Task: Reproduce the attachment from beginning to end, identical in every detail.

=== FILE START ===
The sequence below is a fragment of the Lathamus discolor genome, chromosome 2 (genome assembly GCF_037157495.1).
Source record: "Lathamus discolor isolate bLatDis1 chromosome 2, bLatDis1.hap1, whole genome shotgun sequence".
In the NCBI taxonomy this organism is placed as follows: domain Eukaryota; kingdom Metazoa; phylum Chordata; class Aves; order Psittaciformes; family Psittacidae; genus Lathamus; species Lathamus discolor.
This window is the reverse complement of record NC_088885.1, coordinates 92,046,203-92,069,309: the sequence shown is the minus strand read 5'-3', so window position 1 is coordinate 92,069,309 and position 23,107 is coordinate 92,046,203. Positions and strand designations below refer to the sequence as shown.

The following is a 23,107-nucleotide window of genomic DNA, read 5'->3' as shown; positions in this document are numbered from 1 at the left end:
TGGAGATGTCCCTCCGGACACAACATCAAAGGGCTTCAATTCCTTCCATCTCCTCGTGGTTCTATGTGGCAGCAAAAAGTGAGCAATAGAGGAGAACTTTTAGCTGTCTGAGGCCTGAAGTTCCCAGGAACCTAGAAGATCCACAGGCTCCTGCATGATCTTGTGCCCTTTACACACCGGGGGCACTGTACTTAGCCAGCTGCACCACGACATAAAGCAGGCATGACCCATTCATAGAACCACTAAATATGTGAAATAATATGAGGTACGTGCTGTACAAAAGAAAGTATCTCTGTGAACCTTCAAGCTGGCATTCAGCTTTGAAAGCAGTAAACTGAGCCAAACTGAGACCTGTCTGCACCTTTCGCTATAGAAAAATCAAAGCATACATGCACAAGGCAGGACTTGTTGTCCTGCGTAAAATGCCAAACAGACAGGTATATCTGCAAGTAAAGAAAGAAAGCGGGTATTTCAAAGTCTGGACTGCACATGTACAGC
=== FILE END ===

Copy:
The sequence below is a fragment of the Lathamus discolor genome, chromosome 2 (genome assembly GCF_037157495.1).
Source record: "Lathamus discolor isolate bLatDis1 chromosome 2, bLatDis1.hap1, whole genome shotgun sequence".
In the NCBI taxonomy this organism is placed as follows: domain Eukaryota; kingdom Metazoa; phylum Chordata; class Aves; order Psittaciformes; family Psittacidae; genus Lathamus; species Lathamus discolor.
This window is the reverse complement of record NC_088885.1, coordinates 92,046,203-92,069,309: the sequence shown is the minus strand read 5'-3', so window position 1 is coordinate 92,069,309 and position 23,107 is coordinate 92,046,203. Positions and strand designations below refer to the sequence as shown.

The following is a 23,107-nucleotide window of genomic DNA, read 5'->3' as shown; positions in this document are numbered from 1 at the left end:
TGGAGATGTCCCTCCGGACACAACATCAAAGGGCTTCAATTCCTTCCATCTCCTCGTGGTTCTATGTGGCAGCAAAAAGTGAGCAATAGAGGAGAACTTTTAGCTGTCTGAGGCCTGAAGTTCCCAGGAACCTAGAAGATCCACAGGCTCCTGCATGATCTTGTGCCCTTTACACACCGGGGGCACTGTACTTAGCCAGCTGCACCACGACATAAAGCAGGCATGACCCATTCATAGAACCACTAAATATGTGAAATAATATGAGGTACGTGCTGTACAAAAGAAAGTATCTCTGTGAACCTTCAAGCTGGCATTCAGCTTTGAAAGCAGTAAACTGAGCCAAACTGAGACCTGTCTGCACCTTTCGCTATAGAAAAATCAAAGCATACATGCACAAGGCAGGACTTGTTGTCCTGCGTAAAATGCCAAACAGACAGGTATATCTGCAAGTAAAGAAAGAAAGCGGGTATTTCAAAGTCTGGACTGCACATGTACAGC